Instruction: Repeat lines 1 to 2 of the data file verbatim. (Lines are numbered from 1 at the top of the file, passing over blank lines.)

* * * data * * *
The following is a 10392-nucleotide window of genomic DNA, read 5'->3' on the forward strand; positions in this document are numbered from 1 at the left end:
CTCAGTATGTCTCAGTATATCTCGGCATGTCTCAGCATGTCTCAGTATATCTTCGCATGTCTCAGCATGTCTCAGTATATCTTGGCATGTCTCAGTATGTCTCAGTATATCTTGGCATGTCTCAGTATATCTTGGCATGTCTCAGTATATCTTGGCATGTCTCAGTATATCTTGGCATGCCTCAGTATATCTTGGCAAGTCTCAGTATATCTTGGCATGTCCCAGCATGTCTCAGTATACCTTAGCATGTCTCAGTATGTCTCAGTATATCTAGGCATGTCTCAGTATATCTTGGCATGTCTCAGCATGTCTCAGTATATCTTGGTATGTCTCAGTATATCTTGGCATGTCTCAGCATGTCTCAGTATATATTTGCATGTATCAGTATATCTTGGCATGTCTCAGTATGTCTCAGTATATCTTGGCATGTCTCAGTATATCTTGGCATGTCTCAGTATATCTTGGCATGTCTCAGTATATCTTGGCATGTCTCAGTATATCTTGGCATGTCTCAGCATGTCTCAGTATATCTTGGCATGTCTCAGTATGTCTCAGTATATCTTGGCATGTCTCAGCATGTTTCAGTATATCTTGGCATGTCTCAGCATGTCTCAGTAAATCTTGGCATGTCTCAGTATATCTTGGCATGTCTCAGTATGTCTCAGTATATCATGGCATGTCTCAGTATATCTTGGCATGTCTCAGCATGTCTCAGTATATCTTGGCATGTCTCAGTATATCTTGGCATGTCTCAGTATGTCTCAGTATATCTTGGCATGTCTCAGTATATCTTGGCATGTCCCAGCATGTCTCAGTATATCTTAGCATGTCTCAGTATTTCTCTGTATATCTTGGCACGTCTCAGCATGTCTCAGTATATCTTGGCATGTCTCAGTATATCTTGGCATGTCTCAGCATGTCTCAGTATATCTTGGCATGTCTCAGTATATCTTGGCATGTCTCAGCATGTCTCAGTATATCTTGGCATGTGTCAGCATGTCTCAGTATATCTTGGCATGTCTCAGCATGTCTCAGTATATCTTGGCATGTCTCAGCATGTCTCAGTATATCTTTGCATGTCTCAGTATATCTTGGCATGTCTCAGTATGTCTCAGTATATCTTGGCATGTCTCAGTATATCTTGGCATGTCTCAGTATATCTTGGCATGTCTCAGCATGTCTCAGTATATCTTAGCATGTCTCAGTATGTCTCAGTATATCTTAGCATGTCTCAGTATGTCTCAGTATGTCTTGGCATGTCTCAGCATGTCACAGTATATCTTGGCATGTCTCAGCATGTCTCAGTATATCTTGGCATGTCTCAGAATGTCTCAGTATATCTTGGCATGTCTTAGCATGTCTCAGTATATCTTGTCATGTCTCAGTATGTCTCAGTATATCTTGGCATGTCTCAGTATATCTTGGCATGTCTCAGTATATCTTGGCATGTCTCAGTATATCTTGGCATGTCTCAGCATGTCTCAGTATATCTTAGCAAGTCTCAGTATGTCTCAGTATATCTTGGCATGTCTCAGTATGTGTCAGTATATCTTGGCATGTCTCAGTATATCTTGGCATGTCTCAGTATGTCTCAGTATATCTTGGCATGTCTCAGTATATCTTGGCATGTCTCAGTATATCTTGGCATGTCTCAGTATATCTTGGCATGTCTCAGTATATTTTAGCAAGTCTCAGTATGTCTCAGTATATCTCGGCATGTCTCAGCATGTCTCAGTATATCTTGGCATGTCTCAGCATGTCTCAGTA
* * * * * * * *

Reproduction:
The following is a 10392-nucleotide window of genomic DNA, read 5'->3' on the forward strand; positions in this document are numbered from 1 at the left end:
CTCAGTATGTCTCAGTATATCTCGGCATGTCTCAGCATGTCTCAGTATATCTTCGCATGTCTCAGCATGTCTCAGTATATCTTGGCATGTCTCAGTATGTCTCAGTATATCTTGGCATGTCTCAGTATATCTTGGCATGTCTCAGTATATCTTGGCATGTCTCAGTATATCTTGGCATGCCTCAGTATATCTTGGCAAGTCTCAGTATATCTTGGCATGTCCCAGCATGTCTCAGTATACCTTAGCATGTCTCAGTATGTCTCAGTATATCTAGGCATGTCTCAGTATATCTTGGCATGTCTCAGCATGTCTCAGTATATCTTGGTATGTCTCAGTATATCTTGGCATGTCTCAGCATGTCTCAGTATATATTTGCATGTATCAGTATATCTTGGCATGTCTCAGTATGTCTCAGTATATCTTGGCATGTCTCAGTATATCTTGGCATGTCTCAGTATATCTTGGCATGTCTCAGTATATCTTGGCATGTCTCAGTATATCTTGGCATGTCTCAGCATGTCTCAGTATATCTTGGCATGTCTCAGTATGTCTCAGTATATCTTGGCATGTCTCAGCATGTTTCAGTATATCTTGGCATGTCTCAGCATGTCTCAGTAAATCTTGGCATGTCTCAGTATATCTTGGCATGTCTCAGTATGTCTCAGTATATCATGGCATGTCTCAGTATATCTTGGCATGTCTCAGCATGTCTCAGTATATCTTGGCATGTCTCAGTATATCTTGGCATGTCTCAGTATGTCTCAGTATATCTTGGCATGTCTCAGTATATCTTGGCATGTCCCAGCATGTCTCAGTATATCTTAGCATGTCTCAGTATTTCTCTGTATATCTTGGCACGTCTCAGCATGTCTCAGTATATCTTGGCATGTCTCAGTATATCTTGGCATGTCTCAGCATGTCTCAGTATATCTTGGCATGTCTCAGTATATCTTGGCATGTCTCAGCATGTCTCAGTATATCTTGGCATGTGTCAGCATGTCTCAGTATATCTTGGCATGTCTCAGCATGTCTCAGTATATCTTGGCATGTCTCAGCATGTCTCAGTATATCTTTGCATGTCTCAGTATATCTTGGCATGTCTCAGTATGTCTCAGTATATCTTGGCATGTCTCAGTATATCTTGGCATGTCTCAGTATATCTTGGCATGTCTCAGCATGTCTCAGTATATCTTAGCATGTCTCAGTATGTCTCAGTATATCTTAGCATGTCTCAGTATGTCTCAGTATGTCTTGGCATGTCTCAGCATGTCACAGTATATCTTGGCATGTCTCAGCATGTCTCAGTATATCTTGGCATGTCTCAGAATGTCTCAGTATATCTTGGCATGTCTTAGCATGTCTCAGTATATCTTGTCATGTCTCAGTATGTCTCAGTATATCTTGGCATGTCTCAGTATATCTTGGCATGTCTCAGTATATCTTGGCATGTCTCAGTATATCTTGGCATGTCTCAGCATGTCTCAGTATATCTTAGCAAGTCTCAGTATGTCTCAGTATATCTTGGCATGTCTCAGTATGTGTCAGTATATCTTGGCATGTCTCAGTATATCTTGGCATGTCTCAGTATGTCTCAGTATATCTTGGCATGTCTCAGTATATCTTGGCATGTCTCAGTATATCTTGGCATGTCTCAGTATATCTTGGCATGTCTCAGTATATTTTAGCAAGTCTCAGTATGTCTCAGTATATCTCGGCATGTCTCAGCATGTCTCAGTATATCTTGGCATGTCTCAGCATGTCTCAGTA